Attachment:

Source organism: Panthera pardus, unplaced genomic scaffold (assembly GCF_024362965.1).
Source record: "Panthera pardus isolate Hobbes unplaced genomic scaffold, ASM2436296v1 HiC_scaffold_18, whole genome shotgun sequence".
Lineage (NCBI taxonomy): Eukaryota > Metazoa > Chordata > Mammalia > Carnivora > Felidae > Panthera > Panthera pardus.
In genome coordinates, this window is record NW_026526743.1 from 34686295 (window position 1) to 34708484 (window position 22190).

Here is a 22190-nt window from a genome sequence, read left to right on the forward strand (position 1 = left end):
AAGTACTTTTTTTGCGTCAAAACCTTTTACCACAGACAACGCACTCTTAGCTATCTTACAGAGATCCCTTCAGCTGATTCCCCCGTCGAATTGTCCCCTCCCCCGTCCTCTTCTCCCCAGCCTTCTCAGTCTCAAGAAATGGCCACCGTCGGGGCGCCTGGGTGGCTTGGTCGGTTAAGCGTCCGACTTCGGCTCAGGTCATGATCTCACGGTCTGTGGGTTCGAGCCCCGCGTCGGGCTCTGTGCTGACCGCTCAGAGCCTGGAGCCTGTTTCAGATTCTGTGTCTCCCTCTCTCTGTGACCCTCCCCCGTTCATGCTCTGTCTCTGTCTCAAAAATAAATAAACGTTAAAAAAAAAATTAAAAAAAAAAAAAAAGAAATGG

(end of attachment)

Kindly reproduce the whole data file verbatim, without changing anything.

Source organism: Panthera pardus, unplaced genomic scaffold (assembly GCF_024362965.1).
Source record: "Panthera pardus isolate Hobbes unplaced genomic scaffold, ASM2436296v1 HiC_scaffold_18, whole genome shotgun sequence".
Lineage (NCBI taxonomy): Eukaryota > Metazoa > Chordata > Mammalia > Carnivora > Felidae > Panthera > Panthera pardus.
In genome coordinates, this window is record NW_026526743.1 from 34686295 (window position 1) to 34708484 (window position 22190).

Here is a 22190-nt window from a genome sequence, read left to right on the forward strand (position 1 = left end):
AAGTACTTTTTTTGCGTCAAAACCTTTTACCACAGACAACGCACTCTTAGCTATCTTACAGAGATCCCTTCAGCTGATTCCCCCGTCGAATTGTCCCCTCCCCCGTCCTCTTCTCCCCAGCCTTCTCAGTCTCAAGAAATGGCCACCGTCGGGGCGCCTGGGTGGCTTGGTCGGTTAAGCGTCCGACTTCGGCTCAGGTCATGATCTCACGGTCTGTGGGTTCGAGCCCCGCGTCGGGCTCTGTGCTGACCGCTCAGAGCCTGGAGCCTGTTTCAGATTCTGTGTCTCCCTCTCTCTGTGACCCTCCCCCGTTCATGCTCTGTCTCTGTCTCAAAAATAAATAAACGTTAAAAAAAAAATTAAAAAAAAAAAAAAAGAAATGG